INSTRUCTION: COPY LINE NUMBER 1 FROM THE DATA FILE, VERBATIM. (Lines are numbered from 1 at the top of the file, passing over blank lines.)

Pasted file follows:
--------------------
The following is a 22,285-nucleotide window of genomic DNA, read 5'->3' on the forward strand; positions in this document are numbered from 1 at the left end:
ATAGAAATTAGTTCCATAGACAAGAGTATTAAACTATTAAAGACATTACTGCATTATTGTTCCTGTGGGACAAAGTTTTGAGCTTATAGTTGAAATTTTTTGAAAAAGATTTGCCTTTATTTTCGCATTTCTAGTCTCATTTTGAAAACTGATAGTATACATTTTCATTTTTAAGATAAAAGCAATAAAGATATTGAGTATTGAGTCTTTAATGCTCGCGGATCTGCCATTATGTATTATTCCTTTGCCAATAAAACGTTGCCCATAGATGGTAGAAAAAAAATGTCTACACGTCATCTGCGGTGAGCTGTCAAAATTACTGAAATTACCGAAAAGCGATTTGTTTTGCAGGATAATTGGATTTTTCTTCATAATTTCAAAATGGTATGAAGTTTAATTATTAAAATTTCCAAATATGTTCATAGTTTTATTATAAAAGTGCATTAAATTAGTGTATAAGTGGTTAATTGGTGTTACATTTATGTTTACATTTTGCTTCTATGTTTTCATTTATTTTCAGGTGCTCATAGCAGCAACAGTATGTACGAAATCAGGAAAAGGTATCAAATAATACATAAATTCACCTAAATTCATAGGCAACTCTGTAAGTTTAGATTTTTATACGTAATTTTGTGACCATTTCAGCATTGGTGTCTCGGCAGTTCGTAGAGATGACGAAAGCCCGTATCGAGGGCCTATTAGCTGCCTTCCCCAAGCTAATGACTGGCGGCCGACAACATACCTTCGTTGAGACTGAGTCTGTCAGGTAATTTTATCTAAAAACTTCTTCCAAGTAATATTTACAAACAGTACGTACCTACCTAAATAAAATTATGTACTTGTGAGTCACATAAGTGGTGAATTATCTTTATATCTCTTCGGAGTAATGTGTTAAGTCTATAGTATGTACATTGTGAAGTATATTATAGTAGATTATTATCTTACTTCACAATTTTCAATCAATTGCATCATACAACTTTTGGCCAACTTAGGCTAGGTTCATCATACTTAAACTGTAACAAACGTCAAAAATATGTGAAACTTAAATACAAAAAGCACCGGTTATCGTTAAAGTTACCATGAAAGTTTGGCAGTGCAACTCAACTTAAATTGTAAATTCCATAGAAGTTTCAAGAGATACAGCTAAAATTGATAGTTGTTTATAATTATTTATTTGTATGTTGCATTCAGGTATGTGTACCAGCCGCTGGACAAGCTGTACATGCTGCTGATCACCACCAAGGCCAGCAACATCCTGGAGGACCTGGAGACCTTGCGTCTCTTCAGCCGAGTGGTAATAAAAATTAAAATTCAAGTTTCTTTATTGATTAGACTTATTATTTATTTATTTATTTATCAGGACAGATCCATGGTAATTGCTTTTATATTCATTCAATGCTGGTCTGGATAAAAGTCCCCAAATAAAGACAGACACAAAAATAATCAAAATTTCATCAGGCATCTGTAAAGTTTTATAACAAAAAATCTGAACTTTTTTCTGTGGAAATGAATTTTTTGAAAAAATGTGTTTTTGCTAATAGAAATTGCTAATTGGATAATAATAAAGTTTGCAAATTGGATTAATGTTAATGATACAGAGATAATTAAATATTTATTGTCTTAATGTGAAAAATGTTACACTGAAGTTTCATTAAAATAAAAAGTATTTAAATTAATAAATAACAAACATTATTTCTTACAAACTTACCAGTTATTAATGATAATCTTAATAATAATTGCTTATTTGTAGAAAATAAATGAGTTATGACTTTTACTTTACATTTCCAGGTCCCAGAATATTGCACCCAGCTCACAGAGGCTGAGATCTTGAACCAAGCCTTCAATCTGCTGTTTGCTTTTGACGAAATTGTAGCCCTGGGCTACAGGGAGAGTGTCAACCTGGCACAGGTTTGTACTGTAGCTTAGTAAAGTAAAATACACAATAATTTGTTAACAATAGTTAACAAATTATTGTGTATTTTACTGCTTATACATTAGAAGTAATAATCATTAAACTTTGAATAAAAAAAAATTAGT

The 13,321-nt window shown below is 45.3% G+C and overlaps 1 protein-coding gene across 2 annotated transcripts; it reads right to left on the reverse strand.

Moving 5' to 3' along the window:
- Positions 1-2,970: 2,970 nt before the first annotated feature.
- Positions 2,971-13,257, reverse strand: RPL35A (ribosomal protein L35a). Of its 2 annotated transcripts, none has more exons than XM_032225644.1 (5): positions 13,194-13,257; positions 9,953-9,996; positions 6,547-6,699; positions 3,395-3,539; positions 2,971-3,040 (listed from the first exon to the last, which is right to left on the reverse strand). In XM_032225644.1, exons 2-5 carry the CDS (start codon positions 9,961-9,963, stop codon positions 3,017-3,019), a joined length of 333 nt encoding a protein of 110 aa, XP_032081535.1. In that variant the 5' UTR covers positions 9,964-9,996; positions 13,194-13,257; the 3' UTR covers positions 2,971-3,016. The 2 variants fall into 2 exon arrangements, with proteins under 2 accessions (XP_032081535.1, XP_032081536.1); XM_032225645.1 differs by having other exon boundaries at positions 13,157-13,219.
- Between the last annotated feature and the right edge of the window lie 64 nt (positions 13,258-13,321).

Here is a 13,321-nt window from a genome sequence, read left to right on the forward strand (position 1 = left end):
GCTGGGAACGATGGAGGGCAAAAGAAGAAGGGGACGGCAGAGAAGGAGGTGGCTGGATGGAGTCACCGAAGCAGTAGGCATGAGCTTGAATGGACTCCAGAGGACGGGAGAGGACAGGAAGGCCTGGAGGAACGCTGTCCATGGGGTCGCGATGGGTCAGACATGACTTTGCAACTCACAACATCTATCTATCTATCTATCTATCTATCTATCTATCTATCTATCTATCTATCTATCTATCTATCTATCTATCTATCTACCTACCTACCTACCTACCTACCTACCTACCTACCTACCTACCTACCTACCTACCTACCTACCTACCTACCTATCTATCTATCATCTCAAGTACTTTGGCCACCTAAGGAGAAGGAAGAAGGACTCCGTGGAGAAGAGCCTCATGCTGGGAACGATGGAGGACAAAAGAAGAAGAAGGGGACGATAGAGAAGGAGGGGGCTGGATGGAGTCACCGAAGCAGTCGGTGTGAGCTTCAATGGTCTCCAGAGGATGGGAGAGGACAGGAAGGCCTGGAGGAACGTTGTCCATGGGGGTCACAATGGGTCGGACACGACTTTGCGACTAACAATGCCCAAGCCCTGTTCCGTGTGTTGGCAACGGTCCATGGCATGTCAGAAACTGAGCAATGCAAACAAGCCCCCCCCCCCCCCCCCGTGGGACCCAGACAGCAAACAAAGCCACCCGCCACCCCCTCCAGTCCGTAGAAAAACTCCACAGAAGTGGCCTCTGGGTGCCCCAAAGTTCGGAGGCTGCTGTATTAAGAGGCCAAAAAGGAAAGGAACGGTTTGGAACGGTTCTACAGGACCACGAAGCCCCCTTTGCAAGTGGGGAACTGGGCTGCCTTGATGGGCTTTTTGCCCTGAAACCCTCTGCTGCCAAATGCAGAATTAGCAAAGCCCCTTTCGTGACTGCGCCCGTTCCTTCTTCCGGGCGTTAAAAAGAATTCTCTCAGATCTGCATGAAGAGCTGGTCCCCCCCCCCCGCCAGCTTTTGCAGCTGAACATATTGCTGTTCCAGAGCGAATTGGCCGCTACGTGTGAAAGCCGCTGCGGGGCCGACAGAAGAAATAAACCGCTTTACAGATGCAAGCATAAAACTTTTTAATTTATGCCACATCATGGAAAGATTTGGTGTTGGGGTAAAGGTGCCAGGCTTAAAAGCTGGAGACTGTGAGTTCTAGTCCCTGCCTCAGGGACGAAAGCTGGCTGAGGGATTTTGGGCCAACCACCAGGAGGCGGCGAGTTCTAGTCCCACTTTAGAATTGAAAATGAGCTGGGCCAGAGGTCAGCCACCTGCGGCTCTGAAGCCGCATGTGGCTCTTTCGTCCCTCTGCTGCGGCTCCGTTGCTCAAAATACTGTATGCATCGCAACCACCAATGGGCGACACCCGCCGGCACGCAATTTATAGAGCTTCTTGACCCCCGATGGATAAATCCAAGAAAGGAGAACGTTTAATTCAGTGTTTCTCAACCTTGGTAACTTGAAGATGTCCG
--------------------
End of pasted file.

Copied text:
The following is a 22,285-nucleotide window of genomic DNA, read 5'->3' on the forward strand; positions in this document are numbered from 1 at the left end: